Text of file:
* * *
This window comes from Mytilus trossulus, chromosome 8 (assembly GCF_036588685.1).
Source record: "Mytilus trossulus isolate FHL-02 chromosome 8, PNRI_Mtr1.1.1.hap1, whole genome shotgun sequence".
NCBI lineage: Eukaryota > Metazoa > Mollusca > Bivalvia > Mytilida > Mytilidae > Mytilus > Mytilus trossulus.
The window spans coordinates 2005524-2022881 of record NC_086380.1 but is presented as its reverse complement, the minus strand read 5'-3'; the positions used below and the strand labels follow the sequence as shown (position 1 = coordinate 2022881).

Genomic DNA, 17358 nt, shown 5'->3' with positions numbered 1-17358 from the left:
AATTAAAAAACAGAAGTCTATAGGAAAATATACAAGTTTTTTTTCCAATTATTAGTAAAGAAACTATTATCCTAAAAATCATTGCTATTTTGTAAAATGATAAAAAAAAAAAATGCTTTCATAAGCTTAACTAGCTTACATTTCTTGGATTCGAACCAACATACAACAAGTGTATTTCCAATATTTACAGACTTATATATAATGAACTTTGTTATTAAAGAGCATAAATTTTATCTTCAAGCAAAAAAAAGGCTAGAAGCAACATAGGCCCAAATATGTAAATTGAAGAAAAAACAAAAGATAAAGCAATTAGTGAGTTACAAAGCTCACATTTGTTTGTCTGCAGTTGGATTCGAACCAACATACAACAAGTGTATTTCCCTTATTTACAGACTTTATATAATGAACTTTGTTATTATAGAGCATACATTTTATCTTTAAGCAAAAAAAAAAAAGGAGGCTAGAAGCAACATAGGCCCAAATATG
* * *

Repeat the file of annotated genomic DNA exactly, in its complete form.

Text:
This window comes from Mytilus trossulus, chromosome 8 (assembly GCF_036588685.1).
Source record: "Mytilus trossulus isolate FHL-02 chromosome 8, PNRI_Mtr1.1.1.hap1, whole genome shotgun sequence".
NCBI lineage: Eukaryota > Metazoa > Mollusca > Bivalvia > Mytilida > Mytilidae > Mytilus > Mytilus trossulus.
The window spans coordinates 2005524-2022881 of record NC_086380.1 but is presented as its reverse complement, the minus strand read 5'-3'; the positions used below and the strand labels follow the sequence as shown (position 1 = coordinate 2022881).

Genomic DNA, 17358 nt, shown 5'->3' with positions numbered 1-17358 from the left:
AATTAAAAAACAGAAGTCTATAGGAAAATATACAAGTTTTTTTTCCAATTATTAGTAAAGAAACTATTATCCTAAAAATCATTGCTATTTTGTAAAATGATAAAAAAAAAAAATGCTTTCATAAGCTTAACTAGCTTACATTTCTTGGATTCGAACCAACATACAACAAGTGTATTTCCAATATTTACAGACTTATATATAATGAACTTTGTTATTAAAGAGCATAAATTTTATCTTCAAGCAAAAAAAAGGCTAGAAGCAACATAGGCCCAAATATGTAAATTGAAGAAAAAACAAAAGATAAAGCAATTAGTGAGTTACAAAGCTCACATTTGTTTGTCTGCAGTTGGATTCGAACCAACATACAACAAGTGTATTTCCCTTATTTACAGACTTTATATAATGAACTTTGTTATTATAGAGCATACATTTTATCTTTAAGCAAAAAAAAAAAAGGAGGCTAGAAGCAACATAGGCCCAAATATG